Tuesday, 21 July 2015

The Fall of the Kings (The World of Riverside #3)

  • Author: Ellen Kushner and Della Sherman
  • Editions: Paperback, Hardback, Audiobook, E-book 
  • Publisher: Bantam 
  • Stars: 4.75/ 5 

Classic Fantasy/ Political Drama/ Folklore 

This stunning follow-up to Ellen Kushner's cult-classic novel, "Swordspoint," is set in the same world of labyrinthine intrigue, where sharp swords and even sharper wits rule. Against a rich tapestry of artists and aristocrats, students, strumpets, and spies, a gentleman and a scholar will find themselves playing out an ancient drama destined to explode their society's smug view of itself--and reveal that sometimes the best price of uncovering history is being forced to repeat it.... 

The Fall of the Kings 
Generations ago the last king fell, taking with him the final truths about a race of wizards who ruled at his side. But the blood of the kings runs deep in the land and its people, waiting for the coming together of two unusual men. Theron Campion, a young nobleman of royal lineage, is heir to an ancient house and a modern scandal. Tormented by his twin duties to his family and his own bright spirit, he seeks solace in the University. There he meets Basil St. Cloud, a brilliant and charismatic teacher ruled by a passion for knowledge--and a passion for the ancient kings. Of course, everyone now knows that the wizards were charlatans and the kings their dupes and puppets. Only Basil is not convinced--nor is he convinced that the city has seen its last king...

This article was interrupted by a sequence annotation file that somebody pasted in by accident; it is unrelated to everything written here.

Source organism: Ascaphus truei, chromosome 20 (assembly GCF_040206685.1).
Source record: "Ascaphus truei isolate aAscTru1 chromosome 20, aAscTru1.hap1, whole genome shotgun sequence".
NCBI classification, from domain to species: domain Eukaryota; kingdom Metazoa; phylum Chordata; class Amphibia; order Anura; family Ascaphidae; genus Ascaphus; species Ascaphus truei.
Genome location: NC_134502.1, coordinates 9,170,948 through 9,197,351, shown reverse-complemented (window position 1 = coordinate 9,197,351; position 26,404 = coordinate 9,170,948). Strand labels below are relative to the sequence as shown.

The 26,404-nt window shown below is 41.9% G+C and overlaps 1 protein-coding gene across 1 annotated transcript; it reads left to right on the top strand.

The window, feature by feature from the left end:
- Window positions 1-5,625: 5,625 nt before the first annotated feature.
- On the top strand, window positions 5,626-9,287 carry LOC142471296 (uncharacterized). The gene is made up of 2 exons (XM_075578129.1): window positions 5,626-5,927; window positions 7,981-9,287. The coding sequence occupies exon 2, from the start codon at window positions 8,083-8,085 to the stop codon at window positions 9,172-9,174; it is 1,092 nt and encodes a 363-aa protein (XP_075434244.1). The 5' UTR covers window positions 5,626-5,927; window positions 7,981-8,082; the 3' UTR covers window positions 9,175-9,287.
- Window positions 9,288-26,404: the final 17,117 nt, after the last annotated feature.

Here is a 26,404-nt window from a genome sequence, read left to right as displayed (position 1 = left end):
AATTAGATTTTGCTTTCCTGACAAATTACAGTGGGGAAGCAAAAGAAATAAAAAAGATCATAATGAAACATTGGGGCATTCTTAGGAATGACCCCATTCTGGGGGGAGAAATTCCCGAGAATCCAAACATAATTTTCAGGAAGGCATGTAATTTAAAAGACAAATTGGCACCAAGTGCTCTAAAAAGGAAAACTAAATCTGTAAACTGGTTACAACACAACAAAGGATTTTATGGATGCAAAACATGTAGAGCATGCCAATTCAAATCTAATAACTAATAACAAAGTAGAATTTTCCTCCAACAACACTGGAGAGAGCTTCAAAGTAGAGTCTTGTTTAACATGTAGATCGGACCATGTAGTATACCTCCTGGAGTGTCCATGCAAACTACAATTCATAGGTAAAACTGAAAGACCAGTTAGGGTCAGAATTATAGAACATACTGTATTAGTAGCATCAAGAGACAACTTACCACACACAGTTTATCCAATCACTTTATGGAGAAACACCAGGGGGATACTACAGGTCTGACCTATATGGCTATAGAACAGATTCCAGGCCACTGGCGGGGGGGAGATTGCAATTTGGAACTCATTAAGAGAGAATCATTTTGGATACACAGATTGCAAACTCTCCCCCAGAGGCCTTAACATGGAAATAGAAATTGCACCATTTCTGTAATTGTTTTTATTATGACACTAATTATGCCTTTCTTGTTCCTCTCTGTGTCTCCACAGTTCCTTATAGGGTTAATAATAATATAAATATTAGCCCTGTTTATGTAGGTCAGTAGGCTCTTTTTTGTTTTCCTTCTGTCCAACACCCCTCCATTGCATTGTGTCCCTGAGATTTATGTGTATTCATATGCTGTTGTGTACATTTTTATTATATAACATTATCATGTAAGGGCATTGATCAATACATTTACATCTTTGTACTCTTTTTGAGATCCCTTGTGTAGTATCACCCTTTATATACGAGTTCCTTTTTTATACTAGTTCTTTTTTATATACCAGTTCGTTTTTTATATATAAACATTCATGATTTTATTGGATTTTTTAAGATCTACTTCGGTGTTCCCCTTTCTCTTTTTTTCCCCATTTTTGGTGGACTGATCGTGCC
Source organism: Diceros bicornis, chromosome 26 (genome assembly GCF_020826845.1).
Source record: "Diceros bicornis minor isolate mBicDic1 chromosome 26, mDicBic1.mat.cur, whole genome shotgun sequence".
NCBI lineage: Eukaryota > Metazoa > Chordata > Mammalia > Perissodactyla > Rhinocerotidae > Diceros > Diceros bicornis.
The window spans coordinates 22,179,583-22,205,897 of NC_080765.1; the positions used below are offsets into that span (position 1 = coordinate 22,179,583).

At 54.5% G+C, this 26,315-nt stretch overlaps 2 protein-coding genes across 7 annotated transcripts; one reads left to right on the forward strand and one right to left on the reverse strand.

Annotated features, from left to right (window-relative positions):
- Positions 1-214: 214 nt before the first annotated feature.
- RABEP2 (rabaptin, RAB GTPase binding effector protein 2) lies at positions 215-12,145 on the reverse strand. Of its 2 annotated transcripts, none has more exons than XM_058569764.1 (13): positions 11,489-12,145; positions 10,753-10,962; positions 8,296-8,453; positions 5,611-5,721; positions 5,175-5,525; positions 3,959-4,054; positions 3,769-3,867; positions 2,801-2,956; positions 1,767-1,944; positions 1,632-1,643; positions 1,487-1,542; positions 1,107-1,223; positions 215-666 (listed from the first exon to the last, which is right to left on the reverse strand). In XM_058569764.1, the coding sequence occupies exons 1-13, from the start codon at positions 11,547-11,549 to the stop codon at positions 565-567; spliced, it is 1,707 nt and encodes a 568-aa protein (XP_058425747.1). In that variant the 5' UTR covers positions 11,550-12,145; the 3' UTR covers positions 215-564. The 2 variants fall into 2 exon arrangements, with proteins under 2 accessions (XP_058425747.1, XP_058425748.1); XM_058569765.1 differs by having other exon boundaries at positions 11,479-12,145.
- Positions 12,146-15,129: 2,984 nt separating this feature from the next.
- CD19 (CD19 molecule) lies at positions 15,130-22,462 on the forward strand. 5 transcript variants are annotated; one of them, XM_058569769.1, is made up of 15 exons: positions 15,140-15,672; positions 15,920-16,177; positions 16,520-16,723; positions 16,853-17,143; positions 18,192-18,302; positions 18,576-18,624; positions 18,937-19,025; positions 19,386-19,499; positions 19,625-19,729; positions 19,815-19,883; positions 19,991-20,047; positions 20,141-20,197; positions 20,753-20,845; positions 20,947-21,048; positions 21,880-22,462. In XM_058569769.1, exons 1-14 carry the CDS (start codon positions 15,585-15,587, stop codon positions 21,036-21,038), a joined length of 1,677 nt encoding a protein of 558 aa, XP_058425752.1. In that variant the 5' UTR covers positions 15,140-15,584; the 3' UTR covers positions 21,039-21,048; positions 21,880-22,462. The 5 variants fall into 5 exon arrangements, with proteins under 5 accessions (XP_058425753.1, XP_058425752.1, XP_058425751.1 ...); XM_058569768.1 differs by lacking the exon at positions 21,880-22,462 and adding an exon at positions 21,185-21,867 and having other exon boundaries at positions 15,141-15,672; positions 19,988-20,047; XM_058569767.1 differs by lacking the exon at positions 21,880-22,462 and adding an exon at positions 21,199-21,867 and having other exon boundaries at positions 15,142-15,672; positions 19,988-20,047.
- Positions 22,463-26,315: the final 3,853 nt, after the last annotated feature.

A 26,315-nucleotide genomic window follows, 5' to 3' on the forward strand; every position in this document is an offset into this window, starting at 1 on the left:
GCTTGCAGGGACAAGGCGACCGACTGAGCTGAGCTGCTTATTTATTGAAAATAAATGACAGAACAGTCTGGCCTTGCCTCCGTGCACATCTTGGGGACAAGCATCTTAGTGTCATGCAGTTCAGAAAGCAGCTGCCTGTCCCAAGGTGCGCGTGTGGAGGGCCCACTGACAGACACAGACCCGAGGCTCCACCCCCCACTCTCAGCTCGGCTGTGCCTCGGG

I heard a lot of negative reviews about this novel so when I finished The Privilege of the Sword, I was a little apprehensive. However I loved this book because of the folklore and the mythology behind this novel, this made The Fall Of The Kings, last book of the Riverside series, my favourite. I have always loved the idea of the Oak King and his Holly King, which has been explored for many centuries.


I read this one last and I think this is why I enjoyed it so much as everything made sense and I saw how this book links all the others together. In the other book is the Riverside series we hear about the Kings but they are seen as a negative figure. However in The Fall Of The Kings we see that the Kings have been trying to emerge for centres but the Wizards are still sleeping. This made me consider that maybe the reason that Alec was thought of as mad was because of the King blood running through his blood line and only Richard could keep him sane? (I don't know I'm just speculating). 

This novel is written 40 years after The Privilege of the Sword, and the main protagonists are Basil St Cloud, a University professor of Ancient History and Alec's son Theron Campion. They become lovers but Basil's research leads him to explore a history of magic that has been trampled on and made to look negative. However Basil wants to understand the truth, and therefore this book is deeply entangled in dirty politics, and the history of magic comes to light and the nobel's power is questioned.

Kushner takes old mythology and folklore and makes it new in a story that weaves politics, love and sexuality, scholarship and magic, and ancient ideas of kinship and leadership into a rich tapestry that moves the reader into believing that this history could have been real. The prose in this novel is written beautifully as the reader is taken almost dreamlike through the Grove back into a time where magic was freely used and celebrated. 

This novel really reminded me of Greenwode as the same concepts are explored. Brilliant novel in a brilliant series.

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